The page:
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Issue 5.6


iPhone Dev

Creating iPhone applications with REALbasic

Issue: 5.6 (September/October 2007)
Author: Marc Zeedar
Author Bio: Marc taught himself programming in high school when he bought his first computer but had no money for software. He's had fun learning ever since.
Article Description: No description available.
Article Length (in bytes): 41,927
Starting Page Number: 15
Article Number: 5609
Resource File(s):

Download Icon 5609.zip Updated: 2007-09-14 19:40:55

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Excerpt of article text...

Like half the planet, I've developed a fascination with Apple's newest must-have gadget, the iPhone. With its huge high resolution display, easy-to-use multi-touch interface, seamless integration of multiple functions, and simple computer syncing, it's truly a revolutionary device. But as a developer, I'm most intrigued about creating iPhone applications. And I want to do it with REALbasic!

Unfortunately, Apple has yet to open the iPhone to third party developers, and even if they did, I have no idea if or how REALbasic would fit into that picture. Most likely REAL Software would have to add specific iPhone support for REALbasic to generate iPhone compatible applications. But with Apple not releasing development information, I wouldn't count on that happening right away.

Apple's current solution for third party software is via "Web 2.0" applications. Basically, fancy interactive websites. These are usually built using dynamic HTML, Javascript, and server-side code. Not something I know much about or have an interest in developing.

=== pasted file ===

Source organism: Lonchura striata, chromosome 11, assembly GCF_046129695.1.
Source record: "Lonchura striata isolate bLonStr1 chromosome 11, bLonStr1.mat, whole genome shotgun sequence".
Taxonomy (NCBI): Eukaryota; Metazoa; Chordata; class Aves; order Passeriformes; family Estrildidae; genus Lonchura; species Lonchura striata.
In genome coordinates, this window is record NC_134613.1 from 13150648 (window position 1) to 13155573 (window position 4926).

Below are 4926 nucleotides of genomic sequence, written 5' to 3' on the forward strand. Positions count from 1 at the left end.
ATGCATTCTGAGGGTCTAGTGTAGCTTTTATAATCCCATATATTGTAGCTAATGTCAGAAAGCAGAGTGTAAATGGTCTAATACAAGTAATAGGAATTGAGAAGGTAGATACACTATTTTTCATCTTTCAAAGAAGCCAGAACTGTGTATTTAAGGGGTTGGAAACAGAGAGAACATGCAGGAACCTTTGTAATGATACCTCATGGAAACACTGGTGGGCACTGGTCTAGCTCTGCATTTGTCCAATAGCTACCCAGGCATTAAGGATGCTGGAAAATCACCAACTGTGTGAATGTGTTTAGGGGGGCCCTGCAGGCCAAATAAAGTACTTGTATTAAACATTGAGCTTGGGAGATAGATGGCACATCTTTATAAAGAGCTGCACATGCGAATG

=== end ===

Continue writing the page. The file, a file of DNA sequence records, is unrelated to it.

But then I saw an early alpha release of a program called iPhone Remote (http://code.google.com/p/telekinesis/). iPhone Remote is a fascinating application: it's a miniature web server running on your local computer. You connect to it via a special URL (such as Since the iPhone is merely another computer running Safari, it can easily connect to your local network via WiFi and access the site generated by the iPhone Remote server.

iPhone Remote is early in development, so by the time you read this it may have evolved considerably, but as I write this it allows you to do a few interesting things: run AppleScripts and launch Applications on your Mac; see a picture of your Mac's screen on your iPhone; use your iPhone as a remote control, adjusting the volume and controlling iTunes; snap a picture with your Mac's built-in iSight camera and see it on your iPhone; and browsing your Mac's files on your iPhone.

Granted, there are serious limitations to this application: it really only runs on your local network (though you could open it up for full Internet access, it is a potentially huge security hole), and due to the iPhone's limitations you can't save files to the iPhone.

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